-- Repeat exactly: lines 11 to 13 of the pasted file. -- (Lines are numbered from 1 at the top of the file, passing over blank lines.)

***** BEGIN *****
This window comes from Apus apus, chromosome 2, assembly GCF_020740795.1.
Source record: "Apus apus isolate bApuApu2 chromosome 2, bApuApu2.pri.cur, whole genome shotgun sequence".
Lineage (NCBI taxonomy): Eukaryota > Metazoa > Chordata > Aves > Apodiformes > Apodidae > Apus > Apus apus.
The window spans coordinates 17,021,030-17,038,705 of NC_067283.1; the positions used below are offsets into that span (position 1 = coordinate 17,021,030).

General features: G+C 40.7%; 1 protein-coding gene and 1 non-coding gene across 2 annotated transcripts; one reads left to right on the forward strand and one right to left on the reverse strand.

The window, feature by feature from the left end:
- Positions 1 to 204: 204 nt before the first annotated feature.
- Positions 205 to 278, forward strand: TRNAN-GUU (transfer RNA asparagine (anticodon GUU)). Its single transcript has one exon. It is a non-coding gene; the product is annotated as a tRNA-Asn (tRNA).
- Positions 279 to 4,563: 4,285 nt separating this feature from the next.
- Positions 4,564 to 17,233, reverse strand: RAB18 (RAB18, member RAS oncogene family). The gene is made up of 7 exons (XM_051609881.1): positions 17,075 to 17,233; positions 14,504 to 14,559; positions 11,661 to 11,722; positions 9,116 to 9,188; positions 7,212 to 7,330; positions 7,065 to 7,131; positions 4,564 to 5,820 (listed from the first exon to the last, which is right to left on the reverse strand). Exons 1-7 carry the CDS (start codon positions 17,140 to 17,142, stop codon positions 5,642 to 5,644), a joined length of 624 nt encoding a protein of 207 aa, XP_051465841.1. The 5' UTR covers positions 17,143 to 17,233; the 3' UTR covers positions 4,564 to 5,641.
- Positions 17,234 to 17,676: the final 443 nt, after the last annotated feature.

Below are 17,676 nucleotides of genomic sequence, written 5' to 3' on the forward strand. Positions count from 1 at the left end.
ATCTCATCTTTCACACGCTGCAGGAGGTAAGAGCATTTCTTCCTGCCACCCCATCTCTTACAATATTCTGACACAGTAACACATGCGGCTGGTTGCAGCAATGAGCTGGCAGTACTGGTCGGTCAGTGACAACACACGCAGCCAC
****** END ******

- Positions 17,234 to 17,676: the final 443 nt, after the last annotated feature.

Below are 17,676 nucleotides of genomic sequence, written 5' to 3' on the forward strand. Positions count from 1 at the left end.
ATCTCATCTTTCACACGCTGCAGGAGGTAAGAGCATTTCTTCCTGCCACCCCATCTCTTACAATATTCTGACACAGTAACACATGCGGCTGGTTGCAGCAATGAGCTGGCAGTACTGGTCGGTCAGTGACAACACACGCAGCCAC